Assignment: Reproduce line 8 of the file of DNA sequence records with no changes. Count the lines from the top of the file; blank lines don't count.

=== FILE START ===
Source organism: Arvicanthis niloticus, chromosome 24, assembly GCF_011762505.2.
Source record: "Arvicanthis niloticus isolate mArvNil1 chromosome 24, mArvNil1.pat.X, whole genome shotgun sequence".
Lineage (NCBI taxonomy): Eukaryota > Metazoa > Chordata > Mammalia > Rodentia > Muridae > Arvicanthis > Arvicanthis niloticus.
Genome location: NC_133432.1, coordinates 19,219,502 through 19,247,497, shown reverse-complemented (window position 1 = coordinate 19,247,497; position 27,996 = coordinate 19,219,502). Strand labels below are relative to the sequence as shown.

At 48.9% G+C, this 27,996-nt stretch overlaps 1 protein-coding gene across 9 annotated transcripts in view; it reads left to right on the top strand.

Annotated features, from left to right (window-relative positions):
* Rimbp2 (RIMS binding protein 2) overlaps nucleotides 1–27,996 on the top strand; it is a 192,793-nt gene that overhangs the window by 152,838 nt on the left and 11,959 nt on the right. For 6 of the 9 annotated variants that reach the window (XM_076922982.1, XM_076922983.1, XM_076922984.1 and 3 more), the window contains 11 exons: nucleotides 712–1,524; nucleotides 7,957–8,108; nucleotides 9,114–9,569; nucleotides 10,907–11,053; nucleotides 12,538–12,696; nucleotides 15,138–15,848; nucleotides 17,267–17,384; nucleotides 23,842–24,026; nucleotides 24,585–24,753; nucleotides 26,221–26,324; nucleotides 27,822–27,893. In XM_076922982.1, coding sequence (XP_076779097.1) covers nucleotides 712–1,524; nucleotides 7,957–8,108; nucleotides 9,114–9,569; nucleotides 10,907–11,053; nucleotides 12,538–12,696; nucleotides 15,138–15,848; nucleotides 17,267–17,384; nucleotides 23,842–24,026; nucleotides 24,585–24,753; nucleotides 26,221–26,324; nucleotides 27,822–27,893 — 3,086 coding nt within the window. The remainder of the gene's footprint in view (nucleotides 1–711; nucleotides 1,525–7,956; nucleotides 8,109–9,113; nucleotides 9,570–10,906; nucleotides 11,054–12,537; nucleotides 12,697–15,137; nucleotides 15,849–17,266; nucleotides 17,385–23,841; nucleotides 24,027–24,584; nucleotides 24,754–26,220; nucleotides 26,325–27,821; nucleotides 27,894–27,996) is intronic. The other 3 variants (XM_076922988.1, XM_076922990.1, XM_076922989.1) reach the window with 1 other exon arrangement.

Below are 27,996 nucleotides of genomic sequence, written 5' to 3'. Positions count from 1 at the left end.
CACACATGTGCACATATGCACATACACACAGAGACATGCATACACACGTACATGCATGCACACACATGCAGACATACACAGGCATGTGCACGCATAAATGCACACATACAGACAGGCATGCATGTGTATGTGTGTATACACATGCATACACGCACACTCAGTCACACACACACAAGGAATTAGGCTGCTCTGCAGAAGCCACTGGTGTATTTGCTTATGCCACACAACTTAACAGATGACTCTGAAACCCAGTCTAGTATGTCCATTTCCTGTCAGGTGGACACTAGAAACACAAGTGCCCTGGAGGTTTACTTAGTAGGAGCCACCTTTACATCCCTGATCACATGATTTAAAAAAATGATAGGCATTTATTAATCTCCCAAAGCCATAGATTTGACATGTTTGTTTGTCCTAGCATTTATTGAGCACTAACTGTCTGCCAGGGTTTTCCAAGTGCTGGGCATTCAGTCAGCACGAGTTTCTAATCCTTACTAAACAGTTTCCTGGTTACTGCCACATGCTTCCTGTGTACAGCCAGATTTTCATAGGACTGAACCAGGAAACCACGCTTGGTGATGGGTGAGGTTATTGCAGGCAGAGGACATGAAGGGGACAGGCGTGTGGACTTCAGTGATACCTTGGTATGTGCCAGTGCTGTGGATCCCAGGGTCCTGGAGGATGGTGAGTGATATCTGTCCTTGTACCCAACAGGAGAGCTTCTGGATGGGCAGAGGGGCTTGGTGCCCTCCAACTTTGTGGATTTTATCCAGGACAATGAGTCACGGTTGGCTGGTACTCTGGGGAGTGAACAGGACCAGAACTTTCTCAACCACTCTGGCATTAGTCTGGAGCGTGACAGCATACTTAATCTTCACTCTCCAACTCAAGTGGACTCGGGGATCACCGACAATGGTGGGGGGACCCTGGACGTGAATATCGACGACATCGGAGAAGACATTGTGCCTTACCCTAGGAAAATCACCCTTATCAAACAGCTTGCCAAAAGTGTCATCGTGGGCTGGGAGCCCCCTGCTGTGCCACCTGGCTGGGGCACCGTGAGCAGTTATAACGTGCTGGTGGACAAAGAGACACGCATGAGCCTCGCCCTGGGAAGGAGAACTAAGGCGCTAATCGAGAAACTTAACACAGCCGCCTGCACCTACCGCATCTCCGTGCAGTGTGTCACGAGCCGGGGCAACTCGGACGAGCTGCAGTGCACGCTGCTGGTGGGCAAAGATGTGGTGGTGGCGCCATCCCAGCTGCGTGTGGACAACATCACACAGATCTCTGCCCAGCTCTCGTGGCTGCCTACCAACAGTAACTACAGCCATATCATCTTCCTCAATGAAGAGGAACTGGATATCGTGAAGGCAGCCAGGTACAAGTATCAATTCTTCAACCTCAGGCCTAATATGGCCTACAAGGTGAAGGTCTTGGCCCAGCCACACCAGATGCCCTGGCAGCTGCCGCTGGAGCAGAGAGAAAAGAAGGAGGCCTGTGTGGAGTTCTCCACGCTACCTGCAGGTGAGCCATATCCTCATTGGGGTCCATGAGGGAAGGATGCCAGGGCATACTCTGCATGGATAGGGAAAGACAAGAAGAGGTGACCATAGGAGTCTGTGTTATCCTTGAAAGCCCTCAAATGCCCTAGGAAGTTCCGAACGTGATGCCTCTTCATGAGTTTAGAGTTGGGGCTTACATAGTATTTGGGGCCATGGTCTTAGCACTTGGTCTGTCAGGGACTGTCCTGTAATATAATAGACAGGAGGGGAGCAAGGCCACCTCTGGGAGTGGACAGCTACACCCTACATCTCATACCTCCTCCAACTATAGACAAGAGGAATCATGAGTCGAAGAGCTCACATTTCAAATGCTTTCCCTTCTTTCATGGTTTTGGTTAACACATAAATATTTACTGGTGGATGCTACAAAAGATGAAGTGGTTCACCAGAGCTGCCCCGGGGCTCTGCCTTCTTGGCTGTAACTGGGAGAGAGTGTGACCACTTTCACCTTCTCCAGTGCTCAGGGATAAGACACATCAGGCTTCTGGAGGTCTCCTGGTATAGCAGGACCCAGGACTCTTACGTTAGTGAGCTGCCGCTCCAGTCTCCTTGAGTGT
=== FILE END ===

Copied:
Below are 27,996 nucleotides of genomic sequence, written 5' to 3'. Positions count from 1 at the left end.